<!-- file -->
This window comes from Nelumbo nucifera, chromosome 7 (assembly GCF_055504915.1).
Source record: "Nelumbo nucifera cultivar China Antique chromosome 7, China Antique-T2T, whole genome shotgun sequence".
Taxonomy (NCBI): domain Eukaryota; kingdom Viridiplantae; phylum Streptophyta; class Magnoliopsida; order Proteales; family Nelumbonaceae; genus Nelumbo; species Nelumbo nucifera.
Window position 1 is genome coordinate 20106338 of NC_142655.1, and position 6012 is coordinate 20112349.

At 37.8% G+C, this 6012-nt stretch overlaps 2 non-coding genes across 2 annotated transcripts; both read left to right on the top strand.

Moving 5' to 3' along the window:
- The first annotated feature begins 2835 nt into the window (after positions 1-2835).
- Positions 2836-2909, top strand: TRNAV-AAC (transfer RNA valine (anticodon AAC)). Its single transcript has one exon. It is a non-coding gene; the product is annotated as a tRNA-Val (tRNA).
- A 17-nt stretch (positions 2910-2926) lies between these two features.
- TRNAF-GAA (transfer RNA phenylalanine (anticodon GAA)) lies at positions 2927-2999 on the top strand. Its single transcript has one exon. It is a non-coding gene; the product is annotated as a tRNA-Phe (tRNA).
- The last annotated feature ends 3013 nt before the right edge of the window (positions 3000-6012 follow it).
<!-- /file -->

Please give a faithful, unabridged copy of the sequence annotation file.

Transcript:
This window comes from Nelumbo nucifera, chromosome 7 (assembly GCF_055504915.1).
Source record: "Nelumbo nucifera cultivar China Antique chromosome 7, China Antique-T2T, whole genome shotgun sequence".
Taxonomy (NCBI): domain Eukaryota; kingdom Viridiplantae; phylum Streptophyta; class Magnoliopsida; order Proteales; family Nelumbonaceae; genus Nelumbo; species Nelumbo nucifera.
Window position 1 is genome coordinate 20106338 of NC_142655.1, and position 6012 is coordinate 20112349.

At 37.8% G+C, this 6012-nt stretch overlaps 2 non-coding genes across 2 annotated transcripts; both read left to right on the top strand.

Moving 5' to 3' along the window:
- The first annotated feature begins 2835 nt into the window (after positions 1-2835).
- Positions 2836-2909, top strand: TRNAV-AAC (transfer RNA valine (anticodon AAC)). Its single transcript has one exon. It is a non-coding gene; the product is annotated as a tRNA-Val (tRNA).
- A 17-nt stretch (positions 2910-2926) lies between these two features.
- TRNAF-GAA (transfer RNA phenylalanine (anticodon GAA)) lies at positions 2927-2999 on the top strand. Its single transcript has one exon. It is a non-coding gene; the product is annotated as a tRNA-Phe (tRNA).
- The last annotated feature ends 3013 nt before the right edge of the window (positions 3000-6012 follow it).